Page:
This is a brass coloured metal fridge magnet souvenir of Sevilla in Spain. Seville is the capital and largest city of Andalusia, Spain and has a population of about 703,021 people and a metropolitan population of about 1.5 million, making it the fourth-largest city in Spain. The Old Town contains three UNESCO World Heritage Sites: the Alcázar palace complex, the Cathedral and the General Archive of the Indies. Seville is approximately 2,200 years old. Although it has a strong mediaeval, renaissance and baroque heritage, the city was greatly influenced by Arabic culture. Existing Roman features in Seville include the remnants of an aqueduct, a temple in Mármoles Street, the columns of La Alameda de Hércules, the remains exposed in situ in the underground Antiquarium of the Metropol Parasol building and the remains in the Patio de Banderas square near of the Seville Cathedral. The walls surrounding the city were originally built during the rule of Julius Caesar, but their current course and design were the result of Moorish reconstructions.
Music And Flamenco Dancers In Seville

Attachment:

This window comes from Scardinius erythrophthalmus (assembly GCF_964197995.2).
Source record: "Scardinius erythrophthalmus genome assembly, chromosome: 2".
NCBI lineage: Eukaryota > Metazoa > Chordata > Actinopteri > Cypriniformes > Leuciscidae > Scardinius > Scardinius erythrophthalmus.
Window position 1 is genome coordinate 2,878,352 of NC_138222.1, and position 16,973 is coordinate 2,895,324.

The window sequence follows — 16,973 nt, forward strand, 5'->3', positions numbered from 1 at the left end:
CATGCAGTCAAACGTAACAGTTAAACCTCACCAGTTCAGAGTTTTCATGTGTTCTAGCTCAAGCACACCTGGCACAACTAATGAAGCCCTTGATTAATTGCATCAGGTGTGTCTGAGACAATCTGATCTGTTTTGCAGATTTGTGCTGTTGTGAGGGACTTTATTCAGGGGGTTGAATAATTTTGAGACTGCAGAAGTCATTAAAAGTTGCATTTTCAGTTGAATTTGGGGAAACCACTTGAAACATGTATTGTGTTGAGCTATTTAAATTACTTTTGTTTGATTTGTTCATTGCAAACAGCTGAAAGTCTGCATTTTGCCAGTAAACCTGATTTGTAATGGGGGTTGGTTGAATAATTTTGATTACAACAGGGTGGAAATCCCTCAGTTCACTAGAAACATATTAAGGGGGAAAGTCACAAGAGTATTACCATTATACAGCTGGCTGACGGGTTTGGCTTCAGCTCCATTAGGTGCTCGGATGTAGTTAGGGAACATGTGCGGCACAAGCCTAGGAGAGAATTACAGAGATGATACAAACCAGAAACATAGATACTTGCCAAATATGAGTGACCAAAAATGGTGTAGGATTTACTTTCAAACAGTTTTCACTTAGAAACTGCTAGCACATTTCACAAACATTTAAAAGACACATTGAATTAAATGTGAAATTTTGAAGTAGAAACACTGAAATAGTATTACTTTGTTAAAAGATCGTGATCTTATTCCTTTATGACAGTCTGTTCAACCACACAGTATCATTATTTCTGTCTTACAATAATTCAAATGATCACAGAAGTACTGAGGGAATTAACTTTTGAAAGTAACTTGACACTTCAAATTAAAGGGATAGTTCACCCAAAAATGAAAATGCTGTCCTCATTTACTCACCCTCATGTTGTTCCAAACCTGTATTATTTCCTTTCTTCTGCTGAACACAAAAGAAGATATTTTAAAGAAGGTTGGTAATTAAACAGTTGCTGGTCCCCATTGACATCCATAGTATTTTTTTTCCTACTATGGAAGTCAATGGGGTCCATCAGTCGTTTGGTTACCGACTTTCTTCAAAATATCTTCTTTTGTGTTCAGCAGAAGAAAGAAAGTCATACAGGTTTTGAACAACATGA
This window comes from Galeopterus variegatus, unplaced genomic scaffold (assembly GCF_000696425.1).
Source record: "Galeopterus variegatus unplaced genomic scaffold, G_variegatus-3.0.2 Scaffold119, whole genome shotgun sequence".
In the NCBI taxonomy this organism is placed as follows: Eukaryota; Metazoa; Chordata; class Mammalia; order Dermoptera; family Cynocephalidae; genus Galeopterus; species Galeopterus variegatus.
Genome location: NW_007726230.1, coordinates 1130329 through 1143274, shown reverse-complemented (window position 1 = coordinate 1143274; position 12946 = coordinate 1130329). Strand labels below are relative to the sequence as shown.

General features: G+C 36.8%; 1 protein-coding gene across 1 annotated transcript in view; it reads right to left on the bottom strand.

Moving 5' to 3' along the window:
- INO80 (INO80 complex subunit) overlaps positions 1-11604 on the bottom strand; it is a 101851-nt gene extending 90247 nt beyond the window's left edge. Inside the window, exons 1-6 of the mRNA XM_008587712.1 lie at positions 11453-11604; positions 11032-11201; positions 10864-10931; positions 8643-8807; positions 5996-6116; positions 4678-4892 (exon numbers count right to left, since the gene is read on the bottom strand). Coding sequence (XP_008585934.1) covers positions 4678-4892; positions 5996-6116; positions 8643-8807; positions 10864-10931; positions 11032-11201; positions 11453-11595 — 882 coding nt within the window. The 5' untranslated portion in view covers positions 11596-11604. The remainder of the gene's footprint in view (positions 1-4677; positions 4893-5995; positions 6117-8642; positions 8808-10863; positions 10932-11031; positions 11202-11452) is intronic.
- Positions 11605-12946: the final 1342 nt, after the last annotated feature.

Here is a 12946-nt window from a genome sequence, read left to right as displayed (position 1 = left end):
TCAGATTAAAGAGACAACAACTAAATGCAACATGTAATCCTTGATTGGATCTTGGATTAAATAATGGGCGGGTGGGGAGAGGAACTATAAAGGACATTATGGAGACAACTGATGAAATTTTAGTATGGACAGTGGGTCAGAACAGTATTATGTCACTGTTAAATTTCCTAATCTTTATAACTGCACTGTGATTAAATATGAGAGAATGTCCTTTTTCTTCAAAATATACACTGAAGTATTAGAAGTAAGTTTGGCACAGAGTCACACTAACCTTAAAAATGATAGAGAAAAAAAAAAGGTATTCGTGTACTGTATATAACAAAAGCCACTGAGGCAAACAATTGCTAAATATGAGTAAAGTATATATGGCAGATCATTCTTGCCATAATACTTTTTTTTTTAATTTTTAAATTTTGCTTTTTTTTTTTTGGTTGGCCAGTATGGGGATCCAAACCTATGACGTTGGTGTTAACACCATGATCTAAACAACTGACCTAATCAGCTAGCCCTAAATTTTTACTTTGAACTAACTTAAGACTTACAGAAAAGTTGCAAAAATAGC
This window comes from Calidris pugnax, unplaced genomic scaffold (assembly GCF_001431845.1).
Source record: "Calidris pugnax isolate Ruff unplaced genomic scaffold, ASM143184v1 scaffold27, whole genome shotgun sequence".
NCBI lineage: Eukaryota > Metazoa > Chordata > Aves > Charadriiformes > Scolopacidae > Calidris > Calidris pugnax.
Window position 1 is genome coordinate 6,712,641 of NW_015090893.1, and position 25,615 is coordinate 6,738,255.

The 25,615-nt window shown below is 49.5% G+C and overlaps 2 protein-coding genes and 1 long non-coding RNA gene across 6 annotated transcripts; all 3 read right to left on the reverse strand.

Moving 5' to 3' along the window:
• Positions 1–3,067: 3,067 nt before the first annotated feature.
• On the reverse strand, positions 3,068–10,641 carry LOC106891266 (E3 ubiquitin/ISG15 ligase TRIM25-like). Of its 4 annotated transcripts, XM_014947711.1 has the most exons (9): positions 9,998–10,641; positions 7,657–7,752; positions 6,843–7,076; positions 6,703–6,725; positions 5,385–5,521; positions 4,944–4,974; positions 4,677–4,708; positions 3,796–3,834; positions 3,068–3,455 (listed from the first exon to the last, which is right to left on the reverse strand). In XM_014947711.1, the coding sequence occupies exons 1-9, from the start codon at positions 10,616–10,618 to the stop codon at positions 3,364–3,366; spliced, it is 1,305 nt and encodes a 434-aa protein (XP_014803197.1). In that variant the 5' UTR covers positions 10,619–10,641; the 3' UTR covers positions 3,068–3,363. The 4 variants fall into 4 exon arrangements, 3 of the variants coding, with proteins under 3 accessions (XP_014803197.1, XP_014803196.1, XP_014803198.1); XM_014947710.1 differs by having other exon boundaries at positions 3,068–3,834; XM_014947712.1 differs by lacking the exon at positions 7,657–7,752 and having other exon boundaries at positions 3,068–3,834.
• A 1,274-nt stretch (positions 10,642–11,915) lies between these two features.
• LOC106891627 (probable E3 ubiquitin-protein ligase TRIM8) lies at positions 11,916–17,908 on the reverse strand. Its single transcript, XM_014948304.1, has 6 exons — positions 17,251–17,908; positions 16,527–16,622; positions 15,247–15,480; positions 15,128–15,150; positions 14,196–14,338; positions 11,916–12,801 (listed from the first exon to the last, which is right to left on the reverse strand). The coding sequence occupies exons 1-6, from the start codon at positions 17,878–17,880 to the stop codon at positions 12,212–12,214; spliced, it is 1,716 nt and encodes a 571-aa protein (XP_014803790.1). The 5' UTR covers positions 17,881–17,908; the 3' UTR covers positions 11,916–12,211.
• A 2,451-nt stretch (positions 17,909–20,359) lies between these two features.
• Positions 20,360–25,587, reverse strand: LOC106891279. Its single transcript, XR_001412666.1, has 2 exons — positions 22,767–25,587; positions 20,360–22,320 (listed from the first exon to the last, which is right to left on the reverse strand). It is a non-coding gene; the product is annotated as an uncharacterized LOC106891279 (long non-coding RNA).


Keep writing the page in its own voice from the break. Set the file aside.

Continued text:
Seville had a vibrant rock music scene in the 1970s and 1980s with bands like Triana, Alameda and Smash, who fused Andalusia's traditional flamenco music with British-style progressive rock. The punk rock group Reincidentes and indie band Sr Chinarro, as well as singer Kiko Veneno, rose to prominence in the early 1990s. The city's music scene now features rap acts such as SFDK, Tote King, La Mala Rodríguez, and Dogma Crew. Seville's diverse music scene is reflected in the variety of its club-centred nightlife. The city is also home to many theatres and performance spaces where classical music is performed, including Teatro Lope de Vega, Teatro La Maestranza, Teatro Central, the Real Alcazar Gardens and the Sala Joaquín Turina. Despite its name, the sevillana dance, commonly presented as flamenco, is not thought to be of Sevillan origin. However, the folksongs called sevillanas are authentically Sevillan, as is the four-part dance performed with them. Seville, and most significantly, the western district of Triana, was a major centre of the development of flamenco.